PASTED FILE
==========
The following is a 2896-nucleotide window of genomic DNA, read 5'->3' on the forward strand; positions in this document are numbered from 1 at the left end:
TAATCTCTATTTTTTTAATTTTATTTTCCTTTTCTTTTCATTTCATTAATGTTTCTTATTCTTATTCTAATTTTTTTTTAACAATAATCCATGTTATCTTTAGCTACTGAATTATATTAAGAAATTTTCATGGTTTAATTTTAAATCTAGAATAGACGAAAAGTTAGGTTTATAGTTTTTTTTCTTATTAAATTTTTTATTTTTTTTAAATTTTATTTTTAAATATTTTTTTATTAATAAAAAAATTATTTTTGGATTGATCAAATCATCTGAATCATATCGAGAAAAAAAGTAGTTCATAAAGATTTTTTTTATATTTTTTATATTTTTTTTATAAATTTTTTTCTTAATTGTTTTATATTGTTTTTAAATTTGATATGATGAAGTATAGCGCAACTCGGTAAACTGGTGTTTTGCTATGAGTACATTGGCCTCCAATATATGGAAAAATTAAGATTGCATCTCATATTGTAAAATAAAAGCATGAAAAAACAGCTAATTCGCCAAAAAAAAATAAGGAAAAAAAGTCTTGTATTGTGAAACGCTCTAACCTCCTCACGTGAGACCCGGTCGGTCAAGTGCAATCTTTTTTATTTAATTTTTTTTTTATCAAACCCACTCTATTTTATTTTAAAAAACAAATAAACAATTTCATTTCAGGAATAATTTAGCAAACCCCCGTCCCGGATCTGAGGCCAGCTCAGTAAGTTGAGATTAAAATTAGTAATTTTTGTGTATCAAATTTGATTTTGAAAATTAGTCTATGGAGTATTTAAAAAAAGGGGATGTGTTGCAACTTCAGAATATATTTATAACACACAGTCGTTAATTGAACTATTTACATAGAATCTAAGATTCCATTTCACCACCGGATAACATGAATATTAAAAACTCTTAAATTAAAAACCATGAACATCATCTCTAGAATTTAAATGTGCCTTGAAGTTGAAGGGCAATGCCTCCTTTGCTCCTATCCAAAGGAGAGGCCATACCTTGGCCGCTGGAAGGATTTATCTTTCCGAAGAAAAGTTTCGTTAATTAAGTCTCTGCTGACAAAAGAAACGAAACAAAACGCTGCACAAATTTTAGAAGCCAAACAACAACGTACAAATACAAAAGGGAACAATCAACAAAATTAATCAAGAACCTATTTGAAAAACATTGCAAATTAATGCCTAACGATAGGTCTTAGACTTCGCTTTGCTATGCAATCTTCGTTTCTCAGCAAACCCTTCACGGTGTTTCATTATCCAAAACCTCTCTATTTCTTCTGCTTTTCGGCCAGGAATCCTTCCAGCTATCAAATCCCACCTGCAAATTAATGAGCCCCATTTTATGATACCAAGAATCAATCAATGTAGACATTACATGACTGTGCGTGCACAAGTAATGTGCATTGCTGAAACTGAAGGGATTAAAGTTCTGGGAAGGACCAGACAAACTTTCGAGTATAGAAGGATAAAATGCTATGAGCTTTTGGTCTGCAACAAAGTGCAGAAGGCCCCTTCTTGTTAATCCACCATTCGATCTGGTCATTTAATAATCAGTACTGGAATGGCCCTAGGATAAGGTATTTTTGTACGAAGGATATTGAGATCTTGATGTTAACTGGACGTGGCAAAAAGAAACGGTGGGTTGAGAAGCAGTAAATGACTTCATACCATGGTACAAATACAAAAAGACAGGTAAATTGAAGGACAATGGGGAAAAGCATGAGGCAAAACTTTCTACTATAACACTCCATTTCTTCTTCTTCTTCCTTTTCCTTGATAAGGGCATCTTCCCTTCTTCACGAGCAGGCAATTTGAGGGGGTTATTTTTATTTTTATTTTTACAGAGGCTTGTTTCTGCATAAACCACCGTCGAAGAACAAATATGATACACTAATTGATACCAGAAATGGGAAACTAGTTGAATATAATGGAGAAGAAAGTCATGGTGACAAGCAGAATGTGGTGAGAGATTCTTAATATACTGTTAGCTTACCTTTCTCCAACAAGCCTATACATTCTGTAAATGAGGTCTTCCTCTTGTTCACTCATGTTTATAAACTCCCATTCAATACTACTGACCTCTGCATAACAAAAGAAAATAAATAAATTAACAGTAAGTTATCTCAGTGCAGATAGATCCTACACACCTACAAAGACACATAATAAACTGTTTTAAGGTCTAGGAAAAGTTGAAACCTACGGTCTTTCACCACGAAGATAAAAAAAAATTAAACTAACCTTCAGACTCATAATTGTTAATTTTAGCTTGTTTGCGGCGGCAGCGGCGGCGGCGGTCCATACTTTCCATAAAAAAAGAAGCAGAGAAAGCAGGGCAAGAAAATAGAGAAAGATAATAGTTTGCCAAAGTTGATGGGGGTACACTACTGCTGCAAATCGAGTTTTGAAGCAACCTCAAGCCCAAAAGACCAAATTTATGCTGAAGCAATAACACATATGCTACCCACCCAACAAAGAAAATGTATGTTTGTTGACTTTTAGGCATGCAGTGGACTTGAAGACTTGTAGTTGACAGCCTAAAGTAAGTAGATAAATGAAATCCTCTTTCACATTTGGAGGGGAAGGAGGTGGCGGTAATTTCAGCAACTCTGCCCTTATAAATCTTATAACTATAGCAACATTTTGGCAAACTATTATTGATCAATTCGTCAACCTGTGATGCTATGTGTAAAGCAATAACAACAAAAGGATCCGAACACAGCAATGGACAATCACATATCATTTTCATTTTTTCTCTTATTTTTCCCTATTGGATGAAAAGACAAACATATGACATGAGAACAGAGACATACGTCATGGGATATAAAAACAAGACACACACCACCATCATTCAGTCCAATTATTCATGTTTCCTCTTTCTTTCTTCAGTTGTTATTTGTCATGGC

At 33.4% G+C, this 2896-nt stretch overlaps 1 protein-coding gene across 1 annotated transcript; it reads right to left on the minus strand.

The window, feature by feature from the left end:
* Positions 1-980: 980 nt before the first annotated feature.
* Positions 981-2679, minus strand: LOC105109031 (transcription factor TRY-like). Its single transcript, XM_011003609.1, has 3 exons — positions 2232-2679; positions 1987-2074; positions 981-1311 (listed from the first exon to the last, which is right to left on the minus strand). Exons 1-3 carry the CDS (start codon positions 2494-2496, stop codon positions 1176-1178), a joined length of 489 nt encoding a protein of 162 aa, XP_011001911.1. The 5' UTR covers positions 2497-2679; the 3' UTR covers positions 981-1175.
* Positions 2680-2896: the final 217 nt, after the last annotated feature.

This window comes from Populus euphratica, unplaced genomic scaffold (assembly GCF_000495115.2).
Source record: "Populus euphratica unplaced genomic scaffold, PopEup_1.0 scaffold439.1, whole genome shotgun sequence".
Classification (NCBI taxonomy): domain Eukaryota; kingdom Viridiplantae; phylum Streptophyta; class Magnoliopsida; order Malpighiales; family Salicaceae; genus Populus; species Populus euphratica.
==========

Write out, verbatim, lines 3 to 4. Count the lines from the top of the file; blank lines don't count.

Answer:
At 33.4% G+C, this 2896-nt stretch overlaps 1 protein-coding gene across 1 annotated transcript; it reads right to left on the minus strand.

The window, feature by feature from the left end: